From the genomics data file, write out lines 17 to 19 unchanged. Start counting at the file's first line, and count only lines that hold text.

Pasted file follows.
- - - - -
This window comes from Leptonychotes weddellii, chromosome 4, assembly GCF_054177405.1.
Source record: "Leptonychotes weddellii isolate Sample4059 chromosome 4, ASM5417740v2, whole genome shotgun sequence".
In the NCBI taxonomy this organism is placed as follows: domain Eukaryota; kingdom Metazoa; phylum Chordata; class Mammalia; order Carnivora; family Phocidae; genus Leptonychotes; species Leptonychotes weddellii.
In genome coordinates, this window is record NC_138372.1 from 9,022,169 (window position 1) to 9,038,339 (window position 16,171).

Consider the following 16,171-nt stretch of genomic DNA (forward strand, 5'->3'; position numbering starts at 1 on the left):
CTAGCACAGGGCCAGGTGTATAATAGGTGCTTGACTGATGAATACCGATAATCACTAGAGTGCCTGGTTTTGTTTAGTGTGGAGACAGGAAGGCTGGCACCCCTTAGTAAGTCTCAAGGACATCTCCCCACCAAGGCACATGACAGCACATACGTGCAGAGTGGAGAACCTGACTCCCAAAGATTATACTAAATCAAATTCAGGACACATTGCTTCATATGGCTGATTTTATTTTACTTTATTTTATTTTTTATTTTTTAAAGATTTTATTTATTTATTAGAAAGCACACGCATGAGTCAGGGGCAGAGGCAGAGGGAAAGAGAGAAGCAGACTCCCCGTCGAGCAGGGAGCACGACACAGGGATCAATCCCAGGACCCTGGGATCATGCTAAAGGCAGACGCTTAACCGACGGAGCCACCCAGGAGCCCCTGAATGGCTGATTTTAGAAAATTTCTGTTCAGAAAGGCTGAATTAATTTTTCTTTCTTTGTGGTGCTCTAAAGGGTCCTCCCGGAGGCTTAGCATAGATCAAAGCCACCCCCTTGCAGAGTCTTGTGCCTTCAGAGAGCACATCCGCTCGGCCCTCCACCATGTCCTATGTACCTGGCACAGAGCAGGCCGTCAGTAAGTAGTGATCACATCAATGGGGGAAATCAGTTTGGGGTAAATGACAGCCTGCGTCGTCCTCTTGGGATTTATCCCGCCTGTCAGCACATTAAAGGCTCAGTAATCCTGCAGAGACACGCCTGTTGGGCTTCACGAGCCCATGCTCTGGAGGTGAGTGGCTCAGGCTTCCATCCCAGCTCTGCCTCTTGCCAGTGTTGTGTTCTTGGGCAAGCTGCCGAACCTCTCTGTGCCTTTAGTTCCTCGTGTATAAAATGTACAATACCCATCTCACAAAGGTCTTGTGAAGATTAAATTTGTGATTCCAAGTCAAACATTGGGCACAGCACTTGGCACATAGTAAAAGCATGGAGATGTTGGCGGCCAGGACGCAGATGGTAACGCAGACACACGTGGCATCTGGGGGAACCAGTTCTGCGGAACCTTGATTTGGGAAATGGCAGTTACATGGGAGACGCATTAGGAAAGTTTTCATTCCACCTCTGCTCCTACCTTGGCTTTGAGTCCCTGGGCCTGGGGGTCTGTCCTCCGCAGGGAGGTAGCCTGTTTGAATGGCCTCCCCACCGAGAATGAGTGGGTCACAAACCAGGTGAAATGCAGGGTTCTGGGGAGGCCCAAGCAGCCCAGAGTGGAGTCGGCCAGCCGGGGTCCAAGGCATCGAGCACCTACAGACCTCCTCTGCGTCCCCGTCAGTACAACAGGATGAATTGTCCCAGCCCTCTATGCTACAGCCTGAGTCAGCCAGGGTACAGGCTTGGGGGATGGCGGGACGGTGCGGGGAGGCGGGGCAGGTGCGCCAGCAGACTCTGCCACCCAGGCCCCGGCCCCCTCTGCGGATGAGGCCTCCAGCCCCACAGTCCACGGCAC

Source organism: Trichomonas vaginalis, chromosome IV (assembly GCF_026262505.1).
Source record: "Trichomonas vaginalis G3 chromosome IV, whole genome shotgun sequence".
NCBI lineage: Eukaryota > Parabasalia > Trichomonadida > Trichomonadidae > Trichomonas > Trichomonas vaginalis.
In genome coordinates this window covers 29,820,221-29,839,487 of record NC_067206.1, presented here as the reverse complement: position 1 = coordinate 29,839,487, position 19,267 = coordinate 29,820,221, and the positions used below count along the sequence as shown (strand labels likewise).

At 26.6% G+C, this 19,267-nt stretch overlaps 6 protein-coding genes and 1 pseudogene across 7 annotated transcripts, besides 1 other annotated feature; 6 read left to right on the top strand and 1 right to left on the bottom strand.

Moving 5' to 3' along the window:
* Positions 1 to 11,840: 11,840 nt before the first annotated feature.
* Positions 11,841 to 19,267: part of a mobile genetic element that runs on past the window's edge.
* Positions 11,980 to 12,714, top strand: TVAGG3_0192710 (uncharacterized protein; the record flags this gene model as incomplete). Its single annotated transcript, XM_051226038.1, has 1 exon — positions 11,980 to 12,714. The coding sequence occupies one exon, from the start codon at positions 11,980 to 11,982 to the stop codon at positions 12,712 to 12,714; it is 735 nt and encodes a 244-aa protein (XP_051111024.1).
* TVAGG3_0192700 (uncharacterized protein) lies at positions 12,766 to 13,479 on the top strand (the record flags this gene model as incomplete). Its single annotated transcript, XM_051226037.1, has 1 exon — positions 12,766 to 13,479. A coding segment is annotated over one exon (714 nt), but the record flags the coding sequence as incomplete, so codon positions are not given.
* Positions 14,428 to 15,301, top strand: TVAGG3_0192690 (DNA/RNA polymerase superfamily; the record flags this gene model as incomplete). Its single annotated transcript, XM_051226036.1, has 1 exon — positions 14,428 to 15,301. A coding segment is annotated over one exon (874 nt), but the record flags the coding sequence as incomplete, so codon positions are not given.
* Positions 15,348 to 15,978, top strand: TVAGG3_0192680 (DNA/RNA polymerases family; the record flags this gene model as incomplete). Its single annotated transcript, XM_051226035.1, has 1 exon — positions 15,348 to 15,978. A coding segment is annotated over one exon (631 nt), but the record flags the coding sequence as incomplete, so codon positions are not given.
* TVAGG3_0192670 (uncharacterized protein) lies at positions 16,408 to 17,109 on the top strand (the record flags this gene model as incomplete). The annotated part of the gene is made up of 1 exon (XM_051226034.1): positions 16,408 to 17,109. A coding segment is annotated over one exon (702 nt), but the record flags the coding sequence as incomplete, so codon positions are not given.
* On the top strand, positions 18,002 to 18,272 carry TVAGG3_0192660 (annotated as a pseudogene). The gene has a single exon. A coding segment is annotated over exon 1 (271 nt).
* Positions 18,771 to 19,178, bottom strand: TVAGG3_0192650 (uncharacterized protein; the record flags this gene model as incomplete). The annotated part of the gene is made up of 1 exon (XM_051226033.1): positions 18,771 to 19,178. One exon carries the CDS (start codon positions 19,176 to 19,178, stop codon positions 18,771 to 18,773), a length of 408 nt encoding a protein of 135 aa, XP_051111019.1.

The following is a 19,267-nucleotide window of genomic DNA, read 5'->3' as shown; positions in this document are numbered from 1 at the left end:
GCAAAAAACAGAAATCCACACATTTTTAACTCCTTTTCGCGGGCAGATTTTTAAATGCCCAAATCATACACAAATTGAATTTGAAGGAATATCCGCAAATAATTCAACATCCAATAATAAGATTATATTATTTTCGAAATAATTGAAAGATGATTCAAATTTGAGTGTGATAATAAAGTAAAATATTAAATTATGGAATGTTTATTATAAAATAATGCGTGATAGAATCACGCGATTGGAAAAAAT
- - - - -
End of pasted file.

* Positions 14,428 to 15,301, top strand: TVAGG3_0192690 (DNA/RNA polymerase superfamily; the record flags this gene model as incomplete). Its single annotated transcript, XM_051226036.1, has 1 exon — positions 14,428 to 15,301. A coding segment is annotated over one exon (874 nt), but the record flags the coding sequence as incomplete, so codon positions are not given.
* Positions 15,348 to 15,978, top strand: TVAGG3_0192680 (DNA/RNA polymerases family; the record flags this gene model as incomplete). Its single annotated transcript, XM_051226035.1, has 1 exon — positions 15,348 to 15,978. A coding segment is annotated over one exon (631 nt), but the record flags the coding sequence as incomplete, so codon positions are not given.
* TVAGG3_0192670 (uncharacterized protein) lies at positions 16,408 to 17,109 on the top strand (the record flags this gene model as incomplete). The annotated part of the gene is made up of 1 exon (XM_051226034.1): positions 16,408 to 17,109. A coding segment is annotated over one exon (702 nt), but the record flags the coding sequence as incomplete, so codon positions are not given.